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Department of Linguistics

Grammatical and Semantic Preprocessors

Robert Mannell

Grammatical and Semantic preprocessors in TTS systems are often very rudimentary. Only a small amount of syntactic and semantic information is required to produce reasonably acceptable prosody for many sentences. However, this minimalist approach tends to favour declarative sentences with a single clause or intonational phrase. Complex sentences, for example sentences with embedded clauses, tend to have unacceptable prosody when processed by a TTS system with a minimalist grammatical and semantic preprocessor.

What sorts of problems do grammatical and semantic preprocessors need to solve?

The most important type of information that a TTS system requires from such preprocessors is information that assists in the determination of the prosodic structure of a sentence. What, for example, are the positions of the boundaries between the intonational phrases and which words in each phrase will take the tones? What types of tones will be allocated? Whilst a grammatical processor might help in the placement of phrase boundaries, some degree of semantic processing may be necessary for tone placement. For example, some minimal understanding of the sentence may be required in order to determine which words are "given" and which are "new". There is generally a preference for the placement of tones on "new" information (ie. on content words which carry new information).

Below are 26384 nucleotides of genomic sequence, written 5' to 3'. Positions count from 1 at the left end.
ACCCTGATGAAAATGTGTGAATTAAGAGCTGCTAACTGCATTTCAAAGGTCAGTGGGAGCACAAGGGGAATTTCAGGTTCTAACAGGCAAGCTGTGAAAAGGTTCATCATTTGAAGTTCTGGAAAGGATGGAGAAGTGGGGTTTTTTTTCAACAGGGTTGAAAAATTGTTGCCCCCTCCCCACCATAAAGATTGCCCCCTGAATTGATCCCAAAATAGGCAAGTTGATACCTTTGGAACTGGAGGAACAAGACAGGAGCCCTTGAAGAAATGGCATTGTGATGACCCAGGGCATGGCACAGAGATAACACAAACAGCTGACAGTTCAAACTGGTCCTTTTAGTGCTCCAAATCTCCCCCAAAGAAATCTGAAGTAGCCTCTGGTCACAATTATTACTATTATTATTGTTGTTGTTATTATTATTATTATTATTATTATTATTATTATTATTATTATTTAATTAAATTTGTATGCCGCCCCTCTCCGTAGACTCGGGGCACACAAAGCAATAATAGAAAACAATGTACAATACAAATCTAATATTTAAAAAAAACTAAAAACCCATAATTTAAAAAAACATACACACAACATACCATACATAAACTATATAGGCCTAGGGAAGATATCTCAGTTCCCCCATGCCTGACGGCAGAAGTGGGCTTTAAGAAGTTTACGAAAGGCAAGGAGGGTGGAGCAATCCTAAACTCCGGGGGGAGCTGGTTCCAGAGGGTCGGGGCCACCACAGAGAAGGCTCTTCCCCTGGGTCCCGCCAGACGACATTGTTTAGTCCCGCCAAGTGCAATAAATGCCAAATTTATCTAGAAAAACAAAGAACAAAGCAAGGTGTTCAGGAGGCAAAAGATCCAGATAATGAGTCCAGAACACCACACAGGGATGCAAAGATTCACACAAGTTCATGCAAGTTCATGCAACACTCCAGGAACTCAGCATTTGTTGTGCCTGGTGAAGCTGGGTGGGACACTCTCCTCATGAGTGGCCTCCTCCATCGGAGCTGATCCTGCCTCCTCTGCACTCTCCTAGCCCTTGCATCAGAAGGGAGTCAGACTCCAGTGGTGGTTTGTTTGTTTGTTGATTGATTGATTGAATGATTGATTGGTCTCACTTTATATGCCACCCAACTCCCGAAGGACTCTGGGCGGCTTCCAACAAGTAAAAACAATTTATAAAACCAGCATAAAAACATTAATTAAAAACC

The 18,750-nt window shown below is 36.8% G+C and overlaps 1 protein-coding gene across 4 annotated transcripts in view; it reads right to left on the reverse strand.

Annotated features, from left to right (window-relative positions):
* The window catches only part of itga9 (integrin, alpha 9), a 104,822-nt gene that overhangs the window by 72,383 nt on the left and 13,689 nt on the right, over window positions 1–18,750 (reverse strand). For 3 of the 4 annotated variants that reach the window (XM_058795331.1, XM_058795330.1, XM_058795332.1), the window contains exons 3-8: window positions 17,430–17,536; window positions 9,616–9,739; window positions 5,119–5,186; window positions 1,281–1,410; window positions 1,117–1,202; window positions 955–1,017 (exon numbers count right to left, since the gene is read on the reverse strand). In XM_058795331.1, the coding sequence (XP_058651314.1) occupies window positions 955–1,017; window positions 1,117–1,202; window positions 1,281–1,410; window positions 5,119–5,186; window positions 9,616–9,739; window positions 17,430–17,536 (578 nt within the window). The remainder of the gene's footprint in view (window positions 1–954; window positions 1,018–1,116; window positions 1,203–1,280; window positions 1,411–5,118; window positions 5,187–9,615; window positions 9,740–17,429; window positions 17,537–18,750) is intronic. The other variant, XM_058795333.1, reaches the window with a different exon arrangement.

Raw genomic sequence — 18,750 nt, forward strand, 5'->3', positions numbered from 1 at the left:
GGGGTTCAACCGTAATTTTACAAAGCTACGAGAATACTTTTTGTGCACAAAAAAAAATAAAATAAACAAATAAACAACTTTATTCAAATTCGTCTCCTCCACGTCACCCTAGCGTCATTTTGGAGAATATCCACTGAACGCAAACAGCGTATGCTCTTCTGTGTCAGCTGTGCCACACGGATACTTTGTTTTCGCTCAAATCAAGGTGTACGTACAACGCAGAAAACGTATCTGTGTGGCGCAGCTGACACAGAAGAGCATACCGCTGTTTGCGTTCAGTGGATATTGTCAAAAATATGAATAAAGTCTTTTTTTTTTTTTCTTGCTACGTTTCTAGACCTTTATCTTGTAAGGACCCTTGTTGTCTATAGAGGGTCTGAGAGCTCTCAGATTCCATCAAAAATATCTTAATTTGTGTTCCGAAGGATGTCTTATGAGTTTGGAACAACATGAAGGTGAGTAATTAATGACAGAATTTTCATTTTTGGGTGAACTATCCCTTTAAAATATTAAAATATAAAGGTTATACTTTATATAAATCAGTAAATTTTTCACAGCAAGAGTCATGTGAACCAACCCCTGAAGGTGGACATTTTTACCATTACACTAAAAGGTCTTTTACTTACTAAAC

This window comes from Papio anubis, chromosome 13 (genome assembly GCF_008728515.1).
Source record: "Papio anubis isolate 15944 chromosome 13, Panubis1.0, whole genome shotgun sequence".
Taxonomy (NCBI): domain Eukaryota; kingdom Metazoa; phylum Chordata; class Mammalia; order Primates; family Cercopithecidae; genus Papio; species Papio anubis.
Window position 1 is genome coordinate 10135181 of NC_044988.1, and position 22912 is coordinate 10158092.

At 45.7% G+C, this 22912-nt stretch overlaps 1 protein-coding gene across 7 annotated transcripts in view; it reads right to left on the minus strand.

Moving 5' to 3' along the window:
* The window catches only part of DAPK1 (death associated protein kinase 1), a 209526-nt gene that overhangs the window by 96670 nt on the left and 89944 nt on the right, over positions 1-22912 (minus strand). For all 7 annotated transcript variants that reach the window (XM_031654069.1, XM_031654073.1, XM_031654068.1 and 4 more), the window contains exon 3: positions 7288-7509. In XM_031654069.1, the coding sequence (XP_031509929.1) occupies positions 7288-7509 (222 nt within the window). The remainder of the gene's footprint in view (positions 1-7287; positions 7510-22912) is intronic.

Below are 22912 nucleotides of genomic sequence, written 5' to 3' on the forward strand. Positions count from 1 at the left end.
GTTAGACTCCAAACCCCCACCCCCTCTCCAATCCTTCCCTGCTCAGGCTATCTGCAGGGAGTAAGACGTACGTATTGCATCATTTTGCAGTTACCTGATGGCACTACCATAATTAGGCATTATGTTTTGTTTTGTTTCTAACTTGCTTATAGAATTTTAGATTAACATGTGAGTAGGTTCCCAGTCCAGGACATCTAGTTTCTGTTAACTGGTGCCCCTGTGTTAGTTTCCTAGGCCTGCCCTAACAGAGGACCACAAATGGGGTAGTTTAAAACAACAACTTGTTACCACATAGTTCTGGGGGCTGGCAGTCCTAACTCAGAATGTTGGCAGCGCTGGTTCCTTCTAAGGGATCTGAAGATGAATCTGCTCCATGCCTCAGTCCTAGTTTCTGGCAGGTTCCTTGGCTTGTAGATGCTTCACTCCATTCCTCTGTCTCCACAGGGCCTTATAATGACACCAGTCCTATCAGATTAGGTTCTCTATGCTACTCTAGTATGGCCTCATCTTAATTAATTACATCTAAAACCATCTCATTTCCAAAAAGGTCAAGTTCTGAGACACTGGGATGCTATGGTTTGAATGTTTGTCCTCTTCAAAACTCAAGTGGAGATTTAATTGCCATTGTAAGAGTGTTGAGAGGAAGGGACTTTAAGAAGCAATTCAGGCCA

Some grammatical information would be helpful for the selection of the alternatively stressed forms of words like "record" (ie. 'record vs. re'cord). Some semantic information would be useful for the disambiguation homographs such as "bow" and "lead".

  • For information on how MU-Talk processes grammatical and semantic information, click here.
  • For more information on how grammatical and semantic preprocessors can facilitate better synthetic speech prosody, click here.
  • For more information on how grammatical and semantic preprocessors can help to disambiguate homographs and words that exhibit grammatical stress alternation, click here.